We need to remember that Easter is not simply a time of general renewal but this is a time when we come to worship because Christ has redeemed us by his cross — and the last enemy has been destroyed.
I hate to jump ahead of Holy Week, but for those preparing early for Easter, here are some quotations on the resurrection. Check the Archives for quotes on the cross and atonement, which may be helpful for Holy Week.
From N.T. Wright in Simply Christian:
Resurrection was something which, in Jewish s people at the very end, not to one person in the middle of history. p. 107
This is the launch pad for the specifically Christian way of life. That way of life isn’t simply a matter of getting in touch with your inner depths. It is certainly not about keeping the commands of the distant deity. Rather, it is the new way of being human, and the Jesus-shaped way of being human, the cross and resurrection way of life, the spirit led pathway. It is the way which anticipates, in the present, the full, rich, glad human existence, which will one day be ours when God makes all things new. p. 222
Fred Craddock, Dale Goldsmith and Jewel Lake Goldsmith, in Speaking of Dying:
The gospel in its essence is surely the story of God’s goodness the creation of all that is the loving and redemptive action of God in the life, death and resurrection of Jesus Christ and the promise that finally God will transform all that is into a final incomprehensibly wonderful new creation. p. 26
The popular cultural tendency is to believe in a kind of guaranteed and automatic immortality. That is not the Christian understanding. Christians take death very seriously and have since a time of Jesus., when any idea of the resurrection of the dead was a far off hope. The resurrection of Jesus was an astonishing event. It did not install a regime of immortality Web Site. The rather was only the first of the new creation, one in which God would raise the dead. There is nothing in humans that automatically survives death. There is only the power and grace of God that showed his love overcame death. The hope for in it in eight immortality can lead to a trivialization of death. Christians are aware of the seriousness and threat of physical death. Instead of hoping there is some seed of immortality within themselves that would guarantee a safe passage to a better place, the Christian throws all his or her hopes on to God, whose power created all there is in whose power can be trusted to raise again all that which dies. p. 126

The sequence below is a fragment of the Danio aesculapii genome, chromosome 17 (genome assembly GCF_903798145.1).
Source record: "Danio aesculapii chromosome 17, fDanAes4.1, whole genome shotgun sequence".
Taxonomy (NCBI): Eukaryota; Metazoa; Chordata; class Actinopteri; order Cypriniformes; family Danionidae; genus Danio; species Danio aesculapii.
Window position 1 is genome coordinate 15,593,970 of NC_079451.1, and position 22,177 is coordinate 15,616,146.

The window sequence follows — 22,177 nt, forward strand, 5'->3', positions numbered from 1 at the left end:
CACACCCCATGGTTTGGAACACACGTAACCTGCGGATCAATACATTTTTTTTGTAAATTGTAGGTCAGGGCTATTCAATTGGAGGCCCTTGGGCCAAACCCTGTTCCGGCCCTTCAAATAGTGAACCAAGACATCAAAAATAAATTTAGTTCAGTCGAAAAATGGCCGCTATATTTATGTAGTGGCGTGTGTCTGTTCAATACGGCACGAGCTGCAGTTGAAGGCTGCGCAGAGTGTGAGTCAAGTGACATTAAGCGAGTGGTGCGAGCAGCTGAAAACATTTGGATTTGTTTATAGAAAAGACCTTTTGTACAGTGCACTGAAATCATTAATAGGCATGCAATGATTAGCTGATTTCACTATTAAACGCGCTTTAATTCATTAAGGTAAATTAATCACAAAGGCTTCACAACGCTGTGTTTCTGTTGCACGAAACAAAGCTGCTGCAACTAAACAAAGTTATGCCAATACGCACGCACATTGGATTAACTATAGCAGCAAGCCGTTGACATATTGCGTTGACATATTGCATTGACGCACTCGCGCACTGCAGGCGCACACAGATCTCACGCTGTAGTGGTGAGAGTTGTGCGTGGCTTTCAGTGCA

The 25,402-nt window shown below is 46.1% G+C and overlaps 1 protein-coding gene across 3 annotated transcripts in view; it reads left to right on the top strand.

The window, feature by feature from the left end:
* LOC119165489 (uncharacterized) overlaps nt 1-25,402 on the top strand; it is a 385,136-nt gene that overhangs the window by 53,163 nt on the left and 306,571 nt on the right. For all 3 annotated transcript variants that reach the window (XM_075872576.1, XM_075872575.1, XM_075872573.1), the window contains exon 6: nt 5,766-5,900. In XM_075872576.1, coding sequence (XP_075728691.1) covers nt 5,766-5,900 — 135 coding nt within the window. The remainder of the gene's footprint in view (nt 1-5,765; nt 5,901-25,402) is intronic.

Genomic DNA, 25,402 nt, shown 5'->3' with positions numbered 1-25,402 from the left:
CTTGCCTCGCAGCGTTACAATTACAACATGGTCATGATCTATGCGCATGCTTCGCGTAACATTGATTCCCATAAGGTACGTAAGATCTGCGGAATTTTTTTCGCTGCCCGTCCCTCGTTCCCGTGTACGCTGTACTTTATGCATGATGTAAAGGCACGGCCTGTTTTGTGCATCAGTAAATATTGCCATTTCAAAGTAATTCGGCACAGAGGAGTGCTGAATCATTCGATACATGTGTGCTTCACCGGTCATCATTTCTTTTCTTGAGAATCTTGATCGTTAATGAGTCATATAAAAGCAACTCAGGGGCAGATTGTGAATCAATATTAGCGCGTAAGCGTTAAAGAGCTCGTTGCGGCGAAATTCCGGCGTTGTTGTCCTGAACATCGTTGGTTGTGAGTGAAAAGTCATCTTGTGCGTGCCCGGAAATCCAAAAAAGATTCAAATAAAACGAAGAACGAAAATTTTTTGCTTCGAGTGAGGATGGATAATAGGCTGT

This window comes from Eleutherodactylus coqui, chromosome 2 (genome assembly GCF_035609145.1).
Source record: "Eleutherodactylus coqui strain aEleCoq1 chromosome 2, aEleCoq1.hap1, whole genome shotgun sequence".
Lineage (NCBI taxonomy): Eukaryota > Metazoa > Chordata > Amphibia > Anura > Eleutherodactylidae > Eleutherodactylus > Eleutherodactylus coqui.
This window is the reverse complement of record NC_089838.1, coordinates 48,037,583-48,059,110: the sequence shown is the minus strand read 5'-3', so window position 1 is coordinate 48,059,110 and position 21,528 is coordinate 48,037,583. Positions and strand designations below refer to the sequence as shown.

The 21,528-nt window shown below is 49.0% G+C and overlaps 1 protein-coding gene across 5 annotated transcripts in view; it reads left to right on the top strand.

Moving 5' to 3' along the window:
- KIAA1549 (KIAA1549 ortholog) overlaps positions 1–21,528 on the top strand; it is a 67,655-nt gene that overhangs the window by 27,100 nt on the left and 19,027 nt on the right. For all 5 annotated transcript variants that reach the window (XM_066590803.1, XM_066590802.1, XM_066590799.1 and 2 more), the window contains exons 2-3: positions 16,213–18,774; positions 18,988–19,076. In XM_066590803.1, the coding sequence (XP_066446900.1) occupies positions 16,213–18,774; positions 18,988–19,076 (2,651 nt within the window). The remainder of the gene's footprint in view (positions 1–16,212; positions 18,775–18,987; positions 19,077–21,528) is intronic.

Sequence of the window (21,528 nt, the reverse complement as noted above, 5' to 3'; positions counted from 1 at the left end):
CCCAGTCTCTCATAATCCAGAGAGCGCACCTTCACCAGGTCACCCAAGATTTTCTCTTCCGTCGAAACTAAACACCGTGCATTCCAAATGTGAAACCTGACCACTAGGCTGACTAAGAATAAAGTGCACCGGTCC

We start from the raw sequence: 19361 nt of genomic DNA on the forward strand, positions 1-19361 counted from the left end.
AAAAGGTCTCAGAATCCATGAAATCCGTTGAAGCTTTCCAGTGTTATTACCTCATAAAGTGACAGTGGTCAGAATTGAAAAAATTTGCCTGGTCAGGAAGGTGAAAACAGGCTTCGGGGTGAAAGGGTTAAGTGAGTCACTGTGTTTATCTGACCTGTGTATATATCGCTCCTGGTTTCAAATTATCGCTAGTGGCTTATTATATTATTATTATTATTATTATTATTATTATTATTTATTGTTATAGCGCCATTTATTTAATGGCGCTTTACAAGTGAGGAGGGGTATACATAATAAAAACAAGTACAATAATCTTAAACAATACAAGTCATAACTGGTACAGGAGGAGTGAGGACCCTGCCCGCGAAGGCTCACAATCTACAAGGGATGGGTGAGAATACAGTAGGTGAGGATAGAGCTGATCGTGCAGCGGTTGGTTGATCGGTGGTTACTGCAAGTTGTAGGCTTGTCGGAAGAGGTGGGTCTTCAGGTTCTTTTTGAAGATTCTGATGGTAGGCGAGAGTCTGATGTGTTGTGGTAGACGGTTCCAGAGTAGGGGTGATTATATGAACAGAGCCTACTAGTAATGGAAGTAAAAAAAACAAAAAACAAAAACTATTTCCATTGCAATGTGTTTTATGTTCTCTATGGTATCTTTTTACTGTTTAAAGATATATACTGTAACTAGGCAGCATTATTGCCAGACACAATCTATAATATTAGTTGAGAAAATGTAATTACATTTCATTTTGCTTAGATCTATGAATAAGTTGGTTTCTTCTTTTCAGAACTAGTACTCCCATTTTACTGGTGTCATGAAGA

Luke Timothy Johnson in The Creed,
A careful reading of the entire new Testament suggests that the resurrection experience involved both Jesus and his followers, took place not only on the single day later known as Easter but continuously, and consisted of the presence of the risen Jesus among his followers through the Holy Spirit. p. 12
The truth of the resurrection is not simply that Jesus is no longer among the dead, but that he now shares the life and power of God. p. 178
T. W. Manson in The Servant Messiah. Cambridge: University Press, 1961:
The Resurrection means above all just this, that Christians do not inherit their task from Christ, they share it with him. We are not the successors of Jesus, but his companions. (emphasis original), p. 98
C. S. Lewis in Mere Christianity:
Give up yourself, and you will find your real self. Lose your life and you will save it. Submit to death, death of your ambitions and favorite wishes every day and death of your whole body in the end submit with ever fiber of your being, and you will find eternal life. Keep back nothing. Nothing that you have not given away will be really yours. Nothing in you that has not died will ever be raised from the dead. Look for yourself, and you will find in the long run only hatred, loneliness, despair, rage, ruin, and decay. But look for Christ and you will find Him, and with Him everything else thrown in.” p. 190 (Final paragraph in the book)